In the aftermath of the Larry Nassar case at Michigan State University as well as numerous other cases of athletes abusing other students, sexual abuse has become a topic that all athletic departments are cracking down on. At the University of Utah, our athletic department’s determination to keep sexual abuse off our campus is no different. Student athletes and coaches have to go through annual trainings about sexual misconduct.
Nona Richardson is the senior associate athletic director, senior woman administrator and deputy Title IX coordinator for the U. She said that the athletic department works in tandem with other groups on campus for their yearly seminars.
“We work collaboratively with the Center for Student Wellness, as well as the Office of Equal Opportunity in providing the training. We also bring in off-campus entities to gather a different perspective. Our student athletes are also encouraged to participate in any campus events that take place,” Richardson said.
Those “other campus events that take place” would include prediction and prevention training, women’s tactical defense training and attending talks such as the one given by Elizabeth Cowley of the One Love Foundation on Healthy Relationships. These aren’t just available to student athletes, but they are also available to any student that wants to attend.
These classes are important because they not only educate our student athletes on the dangers of sexual abuse, but they also teach them how to report and how to stay say safe in dangerous situations.
Student athletes aren’t the only ones to go through this training. Coaches also go through their own training where they are educated on the dangers of sexual abuse, how to report it and how to help their athletes stay away from these types of situations.
“I cannot speak for what has taken place before I got here, but for the past four years, we have been doing presentations. The coaches and staff presentations are separate from the student athletes,” Richardson said.
These classes even separate male from female student athletes and go as far as holding a separate seminar for the members of the football team. It is done this way to point out specific issues or challenges they might face.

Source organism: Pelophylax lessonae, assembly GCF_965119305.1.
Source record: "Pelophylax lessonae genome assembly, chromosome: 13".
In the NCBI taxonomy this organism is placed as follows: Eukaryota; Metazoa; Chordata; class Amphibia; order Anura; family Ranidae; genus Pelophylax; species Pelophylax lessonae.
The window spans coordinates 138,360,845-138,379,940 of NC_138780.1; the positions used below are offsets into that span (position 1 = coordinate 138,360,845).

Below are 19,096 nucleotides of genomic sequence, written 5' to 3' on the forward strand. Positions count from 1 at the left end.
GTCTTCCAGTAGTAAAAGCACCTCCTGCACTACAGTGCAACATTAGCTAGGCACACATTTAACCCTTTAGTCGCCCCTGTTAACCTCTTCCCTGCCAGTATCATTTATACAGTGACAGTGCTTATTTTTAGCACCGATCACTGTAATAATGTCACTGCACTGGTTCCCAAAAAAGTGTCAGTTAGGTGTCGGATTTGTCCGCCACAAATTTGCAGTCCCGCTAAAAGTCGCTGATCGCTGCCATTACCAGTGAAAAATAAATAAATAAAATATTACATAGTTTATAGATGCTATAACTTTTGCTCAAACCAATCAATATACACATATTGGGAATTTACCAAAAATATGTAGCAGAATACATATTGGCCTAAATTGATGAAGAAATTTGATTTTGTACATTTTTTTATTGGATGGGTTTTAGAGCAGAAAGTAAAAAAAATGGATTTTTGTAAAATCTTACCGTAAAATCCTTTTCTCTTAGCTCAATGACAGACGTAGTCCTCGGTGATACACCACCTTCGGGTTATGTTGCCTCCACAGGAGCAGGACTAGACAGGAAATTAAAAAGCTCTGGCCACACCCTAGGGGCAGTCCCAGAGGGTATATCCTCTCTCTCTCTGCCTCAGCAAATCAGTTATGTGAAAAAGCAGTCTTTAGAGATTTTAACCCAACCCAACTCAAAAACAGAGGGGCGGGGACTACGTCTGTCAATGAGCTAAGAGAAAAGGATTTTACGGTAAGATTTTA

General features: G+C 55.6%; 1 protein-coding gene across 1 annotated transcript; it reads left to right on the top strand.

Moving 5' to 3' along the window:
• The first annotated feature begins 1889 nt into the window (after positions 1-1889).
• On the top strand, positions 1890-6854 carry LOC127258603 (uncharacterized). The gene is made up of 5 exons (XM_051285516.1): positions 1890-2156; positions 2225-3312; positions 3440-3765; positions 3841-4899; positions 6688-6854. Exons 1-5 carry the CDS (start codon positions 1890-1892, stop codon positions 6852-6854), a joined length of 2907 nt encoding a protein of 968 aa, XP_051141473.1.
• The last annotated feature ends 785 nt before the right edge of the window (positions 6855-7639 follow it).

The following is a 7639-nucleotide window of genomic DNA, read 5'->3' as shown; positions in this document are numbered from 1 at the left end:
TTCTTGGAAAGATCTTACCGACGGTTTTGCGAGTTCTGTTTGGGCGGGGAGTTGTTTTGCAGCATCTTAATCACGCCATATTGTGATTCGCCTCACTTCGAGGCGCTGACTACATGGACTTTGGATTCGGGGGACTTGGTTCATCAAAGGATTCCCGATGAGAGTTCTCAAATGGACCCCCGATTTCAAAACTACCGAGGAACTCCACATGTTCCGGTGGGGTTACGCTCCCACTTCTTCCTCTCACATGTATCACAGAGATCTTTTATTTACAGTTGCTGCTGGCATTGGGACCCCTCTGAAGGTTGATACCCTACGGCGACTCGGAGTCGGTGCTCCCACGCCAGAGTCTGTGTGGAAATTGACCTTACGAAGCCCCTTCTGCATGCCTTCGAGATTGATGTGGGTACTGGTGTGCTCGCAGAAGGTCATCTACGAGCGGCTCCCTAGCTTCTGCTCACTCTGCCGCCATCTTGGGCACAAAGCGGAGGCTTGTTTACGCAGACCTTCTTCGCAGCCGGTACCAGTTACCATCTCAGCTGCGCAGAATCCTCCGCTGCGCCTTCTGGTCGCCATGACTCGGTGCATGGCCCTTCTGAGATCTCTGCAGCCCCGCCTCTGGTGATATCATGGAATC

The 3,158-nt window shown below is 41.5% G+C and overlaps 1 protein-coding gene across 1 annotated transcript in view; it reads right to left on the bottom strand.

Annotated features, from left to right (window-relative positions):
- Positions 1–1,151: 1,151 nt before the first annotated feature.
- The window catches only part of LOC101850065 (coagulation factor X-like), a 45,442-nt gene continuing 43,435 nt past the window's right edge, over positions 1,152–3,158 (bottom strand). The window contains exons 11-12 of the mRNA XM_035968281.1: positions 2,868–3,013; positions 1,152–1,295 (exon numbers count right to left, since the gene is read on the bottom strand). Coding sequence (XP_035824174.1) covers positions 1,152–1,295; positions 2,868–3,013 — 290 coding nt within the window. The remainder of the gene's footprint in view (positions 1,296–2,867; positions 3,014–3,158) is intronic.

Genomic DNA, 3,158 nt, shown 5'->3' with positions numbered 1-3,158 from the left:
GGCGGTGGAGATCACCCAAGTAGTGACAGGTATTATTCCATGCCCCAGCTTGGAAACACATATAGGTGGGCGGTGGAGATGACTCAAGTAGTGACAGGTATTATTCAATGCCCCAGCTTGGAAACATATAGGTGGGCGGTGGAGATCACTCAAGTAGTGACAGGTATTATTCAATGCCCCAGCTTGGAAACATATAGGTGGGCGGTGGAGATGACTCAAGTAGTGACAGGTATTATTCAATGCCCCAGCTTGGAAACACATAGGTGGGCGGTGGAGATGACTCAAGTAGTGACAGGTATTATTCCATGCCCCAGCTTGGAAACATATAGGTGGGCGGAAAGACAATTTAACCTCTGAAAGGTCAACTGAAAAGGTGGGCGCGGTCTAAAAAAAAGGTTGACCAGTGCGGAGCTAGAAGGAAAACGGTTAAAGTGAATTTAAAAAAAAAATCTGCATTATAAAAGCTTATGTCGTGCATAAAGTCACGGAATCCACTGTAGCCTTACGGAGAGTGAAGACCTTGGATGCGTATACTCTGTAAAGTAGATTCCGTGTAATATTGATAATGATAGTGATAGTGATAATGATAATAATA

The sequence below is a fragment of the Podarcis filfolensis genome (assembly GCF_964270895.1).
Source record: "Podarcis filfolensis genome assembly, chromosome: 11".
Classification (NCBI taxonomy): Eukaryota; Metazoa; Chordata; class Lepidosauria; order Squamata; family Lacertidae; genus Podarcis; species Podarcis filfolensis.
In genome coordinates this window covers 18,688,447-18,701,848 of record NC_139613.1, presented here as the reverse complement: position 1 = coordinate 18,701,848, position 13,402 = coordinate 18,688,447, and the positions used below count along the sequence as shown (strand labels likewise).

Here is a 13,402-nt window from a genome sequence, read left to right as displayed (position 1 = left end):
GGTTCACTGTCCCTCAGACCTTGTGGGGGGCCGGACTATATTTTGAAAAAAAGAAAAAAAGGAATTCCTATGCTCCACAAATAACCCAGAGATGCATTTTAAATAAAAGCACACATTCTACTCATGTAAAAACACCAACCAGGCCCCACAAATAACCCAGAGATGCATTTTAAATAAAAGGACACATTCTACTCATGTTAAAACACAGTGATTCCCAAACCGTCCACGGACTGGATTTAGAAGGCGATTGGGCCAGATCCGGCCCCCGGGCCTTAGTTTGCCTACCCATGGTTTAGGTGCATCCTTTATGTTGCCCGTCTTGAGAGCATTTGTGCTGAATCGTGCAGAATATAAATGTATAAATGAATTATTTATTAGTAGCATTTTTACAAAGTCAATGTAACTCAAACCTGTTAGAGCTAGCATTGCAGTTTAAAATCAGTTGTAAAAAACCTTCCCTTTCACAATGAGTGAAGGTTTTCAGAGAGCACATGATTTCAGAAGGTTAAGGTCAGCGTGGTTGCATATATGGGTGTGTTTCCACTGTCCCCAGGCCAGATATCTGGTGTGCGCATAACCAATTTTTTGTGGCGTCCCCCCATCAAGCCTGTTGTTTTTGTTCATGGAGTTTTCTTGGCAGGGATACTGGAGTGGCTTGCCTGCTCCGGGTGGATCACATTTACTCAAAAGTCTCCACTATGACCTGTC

“The purpose for separating them is to talk to them on a different level, to get their attention and to cut down on the disruption that sometimes goes on within the larger group of student athletes,” Richardson said.
Being able to split the student athletes up creates a learning environment that is beneficial for everyone. The athletes are able to open up and feel welcome to share their thoughts and feelings regarding sexual misconduct in a safe environment. Doing this also increases focus throughout the seminars, creating a more well-versed group of individuals.
The instructors are also able to tailor the learning to each groups’ specific needs and help them become not only better student athletes, but better leaders in the community.
Starting this year, the Utah Athletic Department started a program called Psychology and Wellness, which falls under the Student Athlete Support Services, a free service that all student athletes can use. Their mission statement is to “promote health and wellness of all student athletes, with a special emphasis on mental health and well-being. The Psychology and Wellness program aims to provide services in a timely manner and includes crisis services and therapy at no financial charge to student athletes.”
Something that the staff at the Psychology and Wellness program want to make sure of is that the student athletes at the university are healthy psychologically, emotionally and relationally. They are some of the ones who help provide these trainings that educate these student athletes and coaches. They also provide opportunities where these athletes can open up and clear their minds, which helps them to perform better on the field and in the classroom.
“We are fortunate to have two full-time Psychology and Wellness directors who also provide healthy relationship training to our student athletes,” Richardson said.
The topic of sexual abuse is no longer something that is taboo. It is now something that is talked about regularly for the benefit of the community. As these student athletes follow this training every year, they become leaders, on and off campus, on how to be respectful and honorable in their personal conduct.
Training and resources on campus aren’t limited to student athletes. If you have experienced sexual abuse or know someone who has experienced sexual abuse, please contact University Police at 801-585-2677. You can also get help by contacting the University Counseling Center at 801-581-6826. You can reach out to the Women’s Resource Center at 801-581-8030.